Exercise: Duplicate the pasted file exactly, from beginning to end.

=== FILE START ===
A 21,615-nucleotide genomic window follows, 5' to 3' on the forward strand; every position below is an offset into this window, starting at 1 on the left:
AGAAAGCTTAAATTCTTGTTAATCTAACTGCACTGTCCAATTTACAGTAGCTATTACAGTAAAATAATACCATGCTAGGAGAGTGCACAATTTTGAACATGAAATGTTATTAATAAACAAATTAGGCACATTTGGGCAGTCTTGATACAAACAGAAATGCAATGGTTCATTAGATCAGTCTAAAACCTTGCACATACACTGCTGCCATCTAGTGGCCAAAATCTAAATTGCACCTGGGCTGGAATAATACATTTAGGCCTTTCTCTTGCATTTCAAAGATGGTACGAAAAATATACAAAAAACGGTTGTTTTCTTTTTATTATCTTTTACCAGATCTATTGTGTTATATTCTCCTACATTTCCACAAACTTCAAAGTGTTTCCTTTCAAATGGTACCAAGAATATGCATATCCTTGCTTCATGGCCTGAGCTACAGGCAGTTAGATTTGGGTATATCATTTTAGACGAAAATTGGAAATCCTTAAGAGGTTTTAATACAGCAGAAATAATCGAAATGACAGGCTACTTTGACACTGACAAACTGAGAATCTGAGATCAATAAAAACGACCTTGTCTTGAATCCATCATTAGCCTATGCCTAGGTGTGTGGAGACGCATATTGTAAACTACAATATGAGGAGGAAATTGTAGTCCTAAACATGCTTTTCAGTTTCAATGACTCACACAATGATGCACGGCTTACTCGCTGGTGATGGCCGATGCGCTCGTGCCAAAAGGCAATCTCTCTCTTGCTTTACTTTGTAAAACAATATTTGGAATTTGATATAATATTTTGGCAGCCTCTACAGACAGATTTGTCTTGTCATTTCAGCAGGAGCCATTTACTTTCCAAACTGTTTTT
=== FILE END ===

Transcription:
A 21,615-nucleotide genomic window follows, 5' to 3' on the forward strand; every position below is an offset into this window, starting at 1 on the left:
AGAAAGCTTAAATTCTTGTTAATCTAACTGCACTGTCCAATTTACAGTAGCTATTACAGTAAAATAATACCATGCTAGGAGAGTGCACAATTTTGAACATGAAATGTTATTAATAAACAAATTAGGCACATTTGGGCAGTCTTGATACAAACAGAAATGCAATGGTTCATTAGATCAGTCTAAAACCTTGCACATACACTGCTGCCATCTAGTGGCCAAAATCTAAATTGCACCTGGGCTGGAATAATACATTTAGGCCTTTCTCTTGCATTTCAAAGATGGTACGAAAAATATACAAAAAACGGTTGTTTTCTTTTTATTATCTTTTACCAGATCTATTGTGTTATATTCTCCTACATTTCCACAAACTTCAAAGTGTTTCCTTTCAAATGGTACCAAGAATATGCATATCCTTGCTTCATGGCCTGAGCTACAGGCAGTTAGATTTGGGTATATCATTTTAGACGAAAATTGGAAATCCTTAAGAGGTTTTAATACAGCAGAAATAATCGAAATGACAGGCTACTTTGACACTGACAAACTGAGAATCTGAGATCAATAAAAACGACCTTGTCTTGAATCCATCATTAGCCTATGCCTAGGTGTGTGGAGACGCATATTGTAAACTACAATATGAGGAGGAAATTGTAGTCCTAAACATGCTTTTCAGTTTCAATGACTCACACAATGATGCACGGCTTACTCGCTGGTGATGGCCGATGCGCTCGTGCCAAAAGGCAATCTCTCTCTTGCTTTACTTTGTAAAACAATATTTGGAATTTGATATAATATTTTGGCAGCCTCTACAGACAGATTTGTCTTGTCATTTCAGCAGGAGCCATTTACTTTCCAAACTGTTTTT